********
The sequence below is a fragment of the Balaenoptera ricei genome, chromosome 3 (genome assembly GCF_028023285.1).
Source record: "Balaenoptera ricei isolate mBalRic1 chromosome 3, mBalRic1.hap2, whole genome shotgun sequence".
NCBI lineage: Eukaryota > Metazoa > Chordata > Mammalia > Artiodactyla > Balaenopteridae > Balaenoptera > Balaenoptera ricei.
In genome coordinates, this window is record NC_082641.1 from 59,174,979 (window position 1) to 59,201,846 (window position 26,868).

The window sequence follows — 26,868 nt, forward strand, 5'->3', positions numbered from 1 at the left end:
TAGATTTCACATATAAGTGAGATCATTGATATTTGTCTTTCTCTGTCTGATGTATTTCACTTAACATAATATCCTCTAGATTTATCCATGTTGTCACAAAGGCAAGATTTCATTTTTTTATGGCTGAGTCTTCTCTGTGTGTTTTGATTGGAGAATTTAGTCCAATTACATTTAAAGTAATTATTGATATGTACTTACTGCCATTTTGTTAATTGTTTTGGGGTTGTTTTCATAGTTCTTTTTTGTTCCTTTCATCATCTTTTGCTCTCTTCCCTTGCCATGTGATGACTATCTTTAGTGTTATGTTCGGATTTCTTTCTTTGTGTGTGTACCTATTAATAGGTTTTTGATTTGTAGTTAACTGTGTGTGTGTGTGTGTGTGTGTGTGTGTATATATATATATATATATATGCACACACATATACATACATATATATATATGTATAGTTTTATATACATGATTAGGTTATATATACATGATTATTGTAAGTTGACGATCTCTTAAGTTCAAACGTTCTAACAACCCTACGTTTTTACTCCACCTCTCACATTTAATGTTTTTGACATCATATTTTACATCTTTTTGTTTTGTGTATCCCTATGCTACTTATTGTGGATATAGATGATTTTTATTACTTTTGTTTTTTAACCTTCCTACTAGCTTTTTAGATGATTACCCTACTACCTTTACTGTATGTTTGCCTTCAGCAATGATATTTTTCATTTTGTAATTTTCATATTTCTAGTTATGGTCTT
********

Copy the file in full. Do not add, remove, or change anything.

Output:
The sequence below is a fragment of the Balaenoptera ricei genome, chromosome 3 (genome assembly GCF_028023285.1).
Source record: "Balaenoptera ricei isolate mBalRic1 chromosome 3, mBalRic1.hap2, whole genome shotgun sequence".
NCBI lineage: Eukaryota > Metazoa > Chordata > Mammalia > Artiodactyla > Balaenopteridae > Balaenoptera > Balaenoptera ricei.
In genome coordinates, this window is record NC_082641.1 from 59,174,979 (window position 1) to 59,201,846 (window position 26,868).

The window sequence follows — 26,868 nt, forward strand, 5'->3', positions numbered from 1 at the left end:
TAGATTTCACATATAAGTGAGATCATTGATATTTGTCTTTCTCTGTCTGATGTATTTCACTTAACATAATATCCTCTAGATTTATCCATGTTGTCACAAAGGCAAGATTTCATTTTTTTATGGCTGAGTCTTCTCTGTGTGTTTTGATTGGAGAATTTAGTCCAATTACATTTAAAGTAATTATTGATATGTACTTACTGCCATTTTGTTAATTGTTTTGGGGTTGTTTTCATAGTTCTTTTTTGTTCCTTTCATCATCTTTTGCTCTCTTCCCTTGCCATGTGATGACTATCTTTAGTGTTATGTTCGGATTTCTTTCTTTGTGTGTGTACCTATTAATAGGTTTTTGATTTGTAGTTAACTGTGTGTGTGTGTGTGTGTGTGTGTGTGTATATATATATATATATATATGCACACACATATACATACATATATATATATGTATAGTTTTATATACATGATTAGGTTATATATACATGATTATTGTAAGTTGACGATCTCTTAAGTTCAAACGTTCTAACAACCCTACGTTTTTACTCCACCTCTCACATTTAATGTTTTTGACATCATATTTTACATCTTTTTGTTTTGTGTATCCCTATGCTACTTATTGTGGATATAGATGATTTTTATTACTTTTGTTTTTTAACCTTCCTACTAGCTTTTTAGATGATTACCCTACTACCTTTACTGTATGTTTGCCTTCAGCAATGATATTTTTCATTTTGTAATTTTCATATTTCTAGTTATGGTCTT